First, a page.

Panther’s gray was immediately cut off by Eagle, both jockeys beating one another as the field passed under my balcony in stream of color and rising and falling horses, the noise of the whips percussive above the roaring crowd. Seashell took the lead with Dragon’s Morosita on its heels. They both cleared San Martino, with Seashell hanging onto the lead down the straight and round the Casato bend, at which point Morosita was driven up the inside and accelerated to the front. As the horses flowed under my balcony for the second time, I saw Giraffe’s horse pulled up, faltering, right fore held awkwardly. By the second assault on San Martino, Preziosa Penelope was positioned behind Morosita, and Seashell’s jockey slid off his mount at the sharpest point of the bend and skidded on his back into the padded wall. The last three horses in the field flew too wide around the bend and trampled him. He was up on his feet in an instant, still in a protective crouch, and was quickly grabbed and hustled away by green-clad medics brandishing a yellow spinal board like a shield. His horse galloped on behind the leaders. Morosita, her jockey beating her neck, held the lead round Casato and past the start again, but as she galloped into the last lap and under my balcony for the third time, Scompiglio forced Preziosa Penelope through a gap on her inside, the mare’s shoulder inches from the marble posts and the frenzied crowd, pushing Morosita’s jockey away with his hand. The She-Wolves began to howl and keen. At San Martino, Penelope stumbled, recovered her footing before the shrine and was whipped down the straight by Scompiglio, who was staring back over his shoulder at Morosita. Penelope was half a length clear by Casato, her jockey battering her quarters with his whip, and the She-Wolves began to burst through the fence and run onto the track toward her. Penelope drew a length clear, and then she was at the finish, nostrils wide and ears strained, and the cannon boomed four times.

Scompiglio leaned back and hauled on Penelope, who, ears moving frantically, came jouncing and jolting to a walk as she hit a wall of She-Wolves screaming and shaking their scarves like spears. A man in a She-Wolf scarf was knocked over by the loose Seashell horse, which struck him in the thigh and spun him across the tufo. Senese poured down from the stands into the cauldron of the piazza, filling the course, and the other horses scrabbled to stop before crashing into them.

Men and women reached out to scrub their scarves on her heaving sides. They hugged and wept and whistled and tore at their hair and breasts.

The crowd consumed Penelope as they reached for Scompiglio. They pulled her bridle over her eye, placed hands on her face, and she disappeared from my sight, leaving her jockey suspended above the She-Wolves, who began to pull off his shirt. In the furious knot around the jockey, photo flashes went off like lightning in a cloud. Scompiglio was half naked, his flat belly crinkling as he leaned back, a faded blue tattoo ringing one bicep, as flags shook around him. On the starter’s balcony the captain of the She-Wolves had his scarf in his fist as he yelled in triumph. Giraffe’s lame horse had vanished.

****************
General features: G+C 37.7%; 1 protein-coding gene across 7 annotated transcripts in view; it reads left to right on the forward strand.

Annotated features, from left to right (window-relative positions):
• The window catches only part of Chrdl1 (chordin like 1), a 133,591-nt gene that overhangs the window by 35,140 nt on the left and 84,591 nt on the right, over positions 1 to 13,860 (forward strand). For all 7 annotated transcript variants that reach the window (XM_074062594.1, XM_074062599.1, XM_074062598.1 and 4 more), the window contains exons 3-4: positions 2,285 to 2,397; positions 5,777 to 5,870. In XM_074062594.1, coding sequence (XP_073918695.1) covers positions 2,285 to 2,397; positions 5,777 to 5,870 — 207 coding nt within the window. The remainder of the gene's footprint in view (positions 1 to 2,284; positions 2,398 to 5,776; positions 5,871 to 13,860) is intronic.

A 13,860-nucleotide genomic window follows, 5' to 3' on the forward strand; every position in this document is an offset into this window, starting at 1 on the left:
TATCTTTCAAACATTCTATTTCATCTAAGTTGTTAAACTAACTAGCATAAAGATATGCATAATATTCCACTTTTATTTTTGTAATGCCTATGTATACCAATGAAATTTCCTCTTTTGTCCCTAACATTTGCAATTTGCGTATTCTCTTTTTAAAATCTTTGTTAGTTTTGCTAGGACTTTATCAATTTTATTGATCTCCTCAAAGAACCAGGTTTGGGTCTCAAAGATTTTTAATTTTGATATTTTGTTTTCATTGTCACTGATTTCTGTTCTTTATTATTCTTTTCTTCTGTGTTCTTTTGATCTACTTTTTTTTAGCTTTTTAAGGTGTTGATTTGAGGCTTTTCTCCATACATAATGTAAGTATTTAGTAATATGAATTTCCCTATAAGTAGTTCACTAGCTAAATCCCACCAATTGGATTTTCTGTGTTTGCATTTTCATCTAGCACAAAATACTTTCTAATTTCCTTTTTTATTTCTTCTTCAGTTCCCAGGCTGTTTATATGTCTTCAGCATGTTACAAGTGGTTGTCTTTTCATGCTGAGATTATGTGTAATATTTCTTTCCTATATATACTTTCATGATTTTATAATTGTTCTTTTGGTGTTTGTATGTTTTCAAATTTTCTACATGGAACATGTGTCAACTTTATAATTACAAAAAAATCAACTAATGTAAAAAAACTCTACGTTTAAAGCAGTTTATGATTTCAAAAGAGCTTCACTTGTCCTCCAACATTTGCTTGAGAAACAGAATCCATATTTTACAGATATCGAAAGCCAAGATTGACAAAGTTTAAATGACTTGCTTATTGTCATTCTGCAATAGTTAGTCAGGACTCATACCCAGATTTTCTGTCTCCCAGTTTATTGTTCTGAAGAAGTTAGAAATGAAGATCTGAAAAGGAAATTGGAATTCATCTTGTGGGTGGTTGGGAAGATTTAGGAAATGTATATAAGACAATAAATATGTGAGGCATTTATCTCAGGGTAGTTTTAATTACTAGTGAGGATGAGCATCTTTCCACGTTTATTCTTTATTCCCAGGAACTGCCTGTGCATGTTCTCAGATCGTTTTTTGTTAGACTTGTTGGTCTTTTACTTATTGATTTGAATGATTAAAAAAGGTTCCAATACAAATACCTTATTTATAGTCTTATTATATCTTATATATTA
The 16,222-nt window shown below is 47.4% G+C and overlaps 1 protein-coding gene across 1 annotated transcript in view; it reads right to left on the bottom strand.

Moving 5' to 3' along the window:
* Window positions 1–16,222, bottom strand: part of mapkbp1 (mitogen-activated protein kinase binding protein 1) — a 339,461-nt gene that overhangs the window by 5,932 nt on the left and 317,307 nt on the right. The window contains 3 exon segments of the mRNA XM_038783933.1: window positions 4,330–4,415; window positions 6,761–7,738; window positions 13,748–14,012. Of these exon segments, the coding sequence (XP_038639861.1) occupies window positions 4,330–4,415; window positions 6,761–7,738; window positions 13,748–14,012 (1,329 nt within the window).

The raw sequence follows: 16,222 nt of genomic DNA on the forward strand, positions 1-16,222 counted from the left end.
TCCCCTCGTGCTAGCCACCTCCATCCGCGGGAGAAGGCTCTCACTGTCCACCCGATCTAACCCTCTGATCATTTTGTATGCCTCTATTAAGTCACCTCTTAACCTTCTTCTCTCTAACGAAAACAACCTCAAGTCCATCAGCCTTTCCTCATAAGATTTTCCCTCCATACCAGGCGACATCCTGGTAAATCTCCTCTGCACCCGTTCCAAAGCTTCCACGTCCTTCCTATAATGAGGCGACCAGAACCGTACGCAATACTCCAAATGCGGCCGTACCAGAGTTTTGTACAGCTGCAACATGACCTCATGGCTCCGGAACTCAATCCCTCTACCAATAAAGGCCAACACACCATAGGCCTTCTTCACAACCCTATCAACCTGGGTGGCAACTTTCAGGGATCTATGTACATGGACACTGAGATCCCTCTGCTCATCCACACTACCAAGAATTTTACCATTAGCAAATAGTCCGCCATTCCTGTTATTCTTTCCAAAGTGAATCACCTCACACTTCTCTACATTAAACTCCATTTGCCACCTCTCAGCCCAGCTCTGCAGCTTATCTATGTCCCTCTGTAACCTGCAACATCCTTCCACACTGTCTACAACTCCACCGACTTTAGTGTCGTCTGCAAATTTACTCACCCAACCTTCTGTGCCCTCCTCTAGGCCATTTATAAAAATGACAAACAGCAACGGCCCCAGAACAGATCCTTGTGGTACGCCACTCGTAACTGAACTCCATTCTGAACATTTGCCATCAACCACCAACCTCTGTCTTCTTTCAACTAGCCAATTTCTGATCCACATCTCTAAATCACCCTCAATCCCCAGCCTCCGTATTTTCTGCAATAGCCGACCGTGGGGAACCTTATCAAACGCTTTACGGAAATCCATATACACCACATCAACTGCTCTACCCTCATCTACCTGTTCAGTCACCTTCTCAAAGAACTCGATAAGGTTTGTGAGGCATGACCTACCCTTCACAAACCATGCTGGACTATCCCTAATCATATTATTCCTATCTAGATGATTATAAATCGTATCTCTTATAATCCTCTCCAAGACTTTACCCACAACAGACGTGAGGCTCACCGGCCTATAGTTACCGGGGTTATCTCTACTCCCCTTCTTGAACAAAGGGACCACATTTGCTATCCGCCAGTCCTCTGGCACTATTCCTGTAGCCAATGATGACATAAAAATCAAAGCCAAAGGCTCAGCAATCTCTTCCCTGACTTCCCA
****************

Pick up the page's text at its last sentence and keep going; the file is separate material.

By the time Penelope’s barbaresco had reached her, and a dozen hands had pulled Scompiglio from her back and carried him away, the mare was all eyes and white sweat. I could see her bloodshot sclera from where I sat trapped on my balcony. Men and women reached out to scrub their scarves on her heaving sides. They hugged and wept and whistled and tore at their hair and breasts. The She-Wolves began to sing, and the Palio was pulled down from its hanging place at the start and borne upright over the heads of the crowd toward Scompiglio. From San Martino came the July Palio, which moved to meet the August banner like a carnival stilt walker on its long pole. The banner swayed past Penelope and the mare stared up at it briefly, then threw herself in a small circle at the end of her reins, pushing back the crowd for a second before it closed around her.

Within an hour, the crowds would be gone and the restaurants around the piazza would have set up their tables on the course again, covering the frantic patterns left by crescent-shaped hoofs in the tufo. Another day and the tufo itself would be blasted off the flagstones with pressure hoses. A few more days and the She-Wolves would let Penelope go back to her field after days of parading her and Scompiglio around Siena. A fortnight and there would be no horses in the city, though the frightened bay mare would have remade Siena once more, retracing the centuries-old groove in the piazza and leaving behind a name, a silk banner and the faint, familiar tang of sweat among the stone.

  1. The seventeenth contrada, Seashell, has no animal familiar. The elephant represents the Tower contrada; the dolphin, Wave; and the rhino, Forest.
  2. Translation from Dr. Anna Hersey’s paper, “L’anima nostra che sa le canzoni: Musical improvisation in theory and practice at Siena’s Palio.”

Susanna Forrest is the author of The Age of the Horse: An Equine Journey Through Human History (Grove Press) and If Wishes Were Horses (Atlantic Books). She lives in Berlin.

Lead image: Benny Jackson